While the decade saw decreased sales and waning critical stock for Sinatra, a step back reveals a rewarding amount of very compelling music. 1967s “The World We Knew” with its electric 12-string bass lead is nearly psychedelic. And for my money, 1968’s Cycles is incredible, full of topical folk rock and a vital Sinatra singing his ass off like his career depended on it. Even 1969’s Shatner-esque spoken-word platter A Man Alone is at least interesting. Sinatra clearly still cares enough to try almost everything. And when he continued to flop one album after the next, The Chairman of the Board decided to try the only thing he absolutely loathed: rock and roll.
Following the failure of 1969’s Genuine Imitation Life Gazette by The Four Seasons, people weren’t exactly knocking down the door of the Bob Gaudio/Jake Holmes songwriting team. But Sinatra was from the old school and felt that Newark’s The Four Seasons bridged the gap between himself and the newest generation of music that had overtaken him so completely. Remember, Gazette was supposed to bring The Seasons back to relevancy after a commercial drop off in the late 60s. Now perhaps their fall was inevitable but Sinatra’s name still carried significant weight throughout the industry and with that, Gaudio and Holmes got to work.
The album kicks off with the plodding title track. Our main character, a separated husband pontificates about his beloved “old Watertown,” where “the only crime is killing time.” The song is adoring in its affection for small town life, “No one’s going anywhere / Living’s much too easy there.” But the sad irony reaches a peak when we hear the sound of a departing train as the song fades out.
We get more backstory on “Goodbye (She Quietly Says)” as Frank and his wife sit in a coffee shop “One still make-believing / One still telling lies.” She’s tired of the small-town life and wants out. Sinatra sings like it’s the last song he’ll ever record, his interpretation of the word “Goodbye,” echoing with true sincerity, as though he himself were sitting in that café getting rejected by someone with whom he thought he was spending the rest of his life.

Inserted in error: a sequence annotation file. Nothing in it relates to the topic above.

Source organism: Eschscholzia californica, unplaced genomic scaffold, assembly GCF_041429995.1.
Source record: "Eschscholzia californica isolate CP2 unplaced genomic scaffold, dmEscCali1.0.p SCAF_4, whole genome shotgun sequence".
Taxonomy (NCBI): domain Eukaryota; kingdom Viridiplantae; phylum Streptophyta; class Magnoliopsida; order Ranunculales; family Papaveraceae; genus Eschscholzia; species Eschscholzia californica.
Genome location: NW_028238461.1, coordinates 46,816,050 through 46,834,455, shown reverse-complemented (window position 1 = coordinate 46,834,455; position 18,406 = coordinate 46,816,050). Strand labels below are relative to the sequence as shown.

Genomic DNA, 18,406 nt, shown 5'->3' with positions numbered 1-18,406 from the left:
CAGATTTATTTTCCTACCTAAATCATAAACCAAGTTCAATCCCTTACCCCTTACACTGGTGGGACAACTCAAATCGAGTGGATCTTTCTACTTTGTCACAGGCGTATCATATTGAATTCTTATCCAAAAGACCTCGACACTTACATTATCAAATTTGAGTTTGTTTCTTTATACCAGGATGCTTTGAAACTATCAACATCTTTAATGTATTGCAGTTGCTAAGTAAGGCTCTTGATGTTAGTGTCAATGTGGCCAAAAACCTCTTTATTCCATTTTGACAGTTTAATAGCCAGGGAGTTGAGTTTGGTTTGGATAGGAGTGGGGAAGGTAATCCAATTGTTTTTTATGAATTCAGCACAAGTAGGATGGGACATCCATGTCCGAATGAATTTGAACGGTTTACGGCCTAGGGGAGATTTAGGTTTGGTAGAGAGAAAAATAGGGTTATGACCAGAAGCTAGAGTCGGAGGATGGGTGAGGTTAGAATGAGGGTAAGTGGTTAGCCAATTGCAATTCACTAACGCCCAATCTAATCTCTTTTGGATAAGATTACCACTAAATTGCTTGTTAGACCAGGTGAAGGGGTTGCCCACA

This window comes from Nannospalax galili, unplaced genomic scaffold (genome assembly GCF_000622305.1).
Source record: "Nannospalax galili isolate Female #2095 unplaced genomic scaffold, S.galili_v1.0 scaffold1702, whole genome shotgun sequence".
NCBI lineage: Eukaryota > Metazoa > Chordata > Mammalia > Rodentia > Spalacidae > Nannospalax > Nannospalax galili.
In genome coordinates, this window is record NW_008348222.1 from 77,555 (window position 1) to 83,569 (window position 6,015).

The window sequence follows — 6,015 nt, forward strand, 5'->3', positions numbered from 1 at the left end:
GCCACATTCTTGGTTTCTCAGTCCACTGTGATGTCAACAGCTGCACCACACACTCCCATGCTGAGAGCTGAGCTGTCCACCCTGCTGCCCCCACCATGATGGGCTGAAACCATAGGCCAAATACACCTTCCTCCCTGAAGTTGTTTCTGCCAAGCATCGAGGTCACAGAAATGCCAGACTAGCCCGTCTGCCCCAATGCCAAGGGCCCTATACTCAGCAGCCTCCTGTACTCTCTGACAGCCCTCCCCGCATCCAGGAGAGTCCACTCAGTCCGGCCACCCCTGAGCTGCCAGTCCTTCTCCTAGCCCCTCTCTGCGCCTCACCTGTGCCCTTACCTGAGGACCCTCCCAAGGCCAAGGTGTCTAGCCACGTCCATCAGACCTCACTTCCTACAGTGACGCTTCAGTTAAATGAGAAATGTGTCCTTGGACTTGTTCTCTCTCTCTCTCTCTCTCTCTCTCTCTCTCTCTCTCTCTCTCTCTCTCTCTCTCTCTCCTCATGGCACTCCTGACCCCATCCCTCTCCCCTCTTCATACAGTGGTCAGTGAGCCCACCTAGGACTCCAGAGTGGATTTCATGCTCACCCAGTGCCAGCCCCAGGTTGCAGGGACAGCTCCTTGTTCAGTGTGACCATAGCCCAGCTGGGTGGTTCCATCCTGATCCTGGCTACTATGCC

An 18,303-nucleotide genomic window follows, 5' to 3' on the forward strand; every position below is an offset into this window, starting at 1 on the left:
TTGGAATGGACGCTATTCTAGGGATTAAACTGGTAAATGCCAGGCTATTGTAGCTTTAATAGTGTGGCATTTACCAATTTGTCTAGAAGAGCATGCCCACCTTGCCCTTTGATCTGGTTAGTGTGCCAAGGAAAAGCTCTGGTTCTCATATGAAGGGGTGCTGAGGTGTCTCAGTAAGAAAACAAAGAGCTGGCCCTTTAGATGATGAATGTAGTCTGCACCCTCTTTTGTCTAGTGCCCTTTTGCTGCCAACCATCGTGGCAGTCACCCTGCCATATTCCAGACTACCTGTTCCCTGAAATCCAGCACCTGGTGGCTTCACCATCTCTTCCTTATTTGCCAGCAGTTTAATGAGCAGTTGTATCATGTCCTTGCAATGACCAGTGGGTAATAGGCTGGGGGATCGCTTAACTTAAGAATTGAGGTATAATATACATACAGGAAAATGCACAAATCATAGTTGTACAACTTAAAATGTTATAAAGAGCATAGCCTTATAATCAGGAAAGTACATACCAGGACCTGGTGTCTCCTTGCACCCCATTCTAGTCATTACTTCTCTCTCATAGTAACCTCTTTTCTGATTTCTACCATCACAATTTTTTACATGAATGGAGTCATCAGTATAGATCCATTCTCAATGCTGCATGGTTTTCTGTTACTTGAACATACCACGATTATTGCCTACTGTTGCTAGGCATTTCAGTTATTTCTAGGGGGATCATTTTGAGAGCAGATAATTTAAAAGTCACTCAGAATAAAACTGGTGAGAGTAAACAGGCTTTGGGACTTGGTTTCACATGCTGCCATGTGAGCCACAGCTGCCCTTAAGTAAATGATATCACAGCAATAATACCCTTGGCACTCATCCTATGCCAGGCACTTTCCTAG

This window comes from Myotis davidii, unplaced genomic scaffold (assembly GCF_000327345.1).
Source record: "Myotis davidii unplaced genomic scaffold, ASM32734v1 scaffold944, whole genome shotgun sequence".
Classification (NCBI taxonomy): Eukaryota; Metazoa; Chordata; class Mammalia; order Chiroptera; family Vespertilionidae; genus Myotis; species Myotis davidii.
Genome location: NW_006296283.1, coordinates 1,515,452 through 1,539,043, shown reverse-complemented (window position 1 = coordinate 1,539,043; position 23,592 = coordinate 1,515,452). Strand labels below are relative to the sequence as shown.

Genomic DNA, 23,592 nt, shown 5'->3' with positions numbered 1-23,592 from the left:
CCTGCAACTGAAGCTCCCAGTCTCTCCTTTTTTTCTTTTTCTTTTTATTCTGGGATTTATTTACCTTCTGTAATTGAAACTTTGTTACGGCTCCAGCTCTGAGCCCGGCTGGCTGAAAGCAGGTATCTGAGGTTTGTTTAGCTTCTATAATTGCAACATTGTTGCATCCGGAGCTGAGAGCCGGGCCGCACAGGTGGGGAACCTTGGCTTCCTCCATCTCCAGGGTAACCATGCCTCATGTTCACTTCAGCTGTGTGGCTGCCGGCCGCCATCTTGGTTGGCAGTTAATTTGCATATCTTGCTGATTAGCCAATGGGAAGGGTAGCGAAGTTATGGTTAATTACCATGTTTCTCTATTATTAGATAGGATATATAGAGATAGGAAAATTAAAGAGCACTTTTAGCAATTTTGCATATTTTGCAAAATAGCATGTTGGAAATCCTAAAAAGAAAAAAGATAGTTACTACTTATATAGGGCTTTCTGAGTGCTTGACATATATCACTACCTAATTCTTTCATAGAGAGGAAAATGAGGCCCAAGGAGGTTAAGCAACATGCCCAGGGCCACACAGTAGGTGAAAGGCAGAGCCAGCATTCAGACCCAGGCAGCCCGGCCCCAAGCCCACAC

“For a While” finds Sinatra distracting himself with neighborly small talk, around-the-house tasks and the general minutiae that he seemed so fond of just two songs ago, “With other lies to listen to / And some work I’ve got to do / I forget that I’m not over you / For a while.” But in loss, often it’s those tiny distractions that take us away from the larger-looming issues we’ll eventually need to face. Sinatra once again buries himself in the part, imbuing “For a While” with as sincere a performance as any in his vast and varied catalogue.
And now we get to my personal favorite on Watertown, “Michael & Peter.” Sinatra pens a letter to his estranged wife, seemingly now quite removed from the diner scene of “Goodbye.” Frank is raising the boys on his own with a little help from her mother. It’s at this point in the narrative that the singer starts penning letters of vulnerable confession to his wife. Two minutes in, Watertown puts on its Pet Sounds hat when 2-4 upstrokes, 12-string electric guitar, and bells get added to the mix. The distinct LA production style on “Michael & Peter” hits perfectly when Sinatra nails the line, “The sun will come up tomorrow,” offering up some optimism before closing out the letter, “Maybe soon the words will come my way / Tomorrow.” Lyricist Jake Holmes wrote this as a tribute to the relationship he felt co-writer Bob Gaudio had with his own children.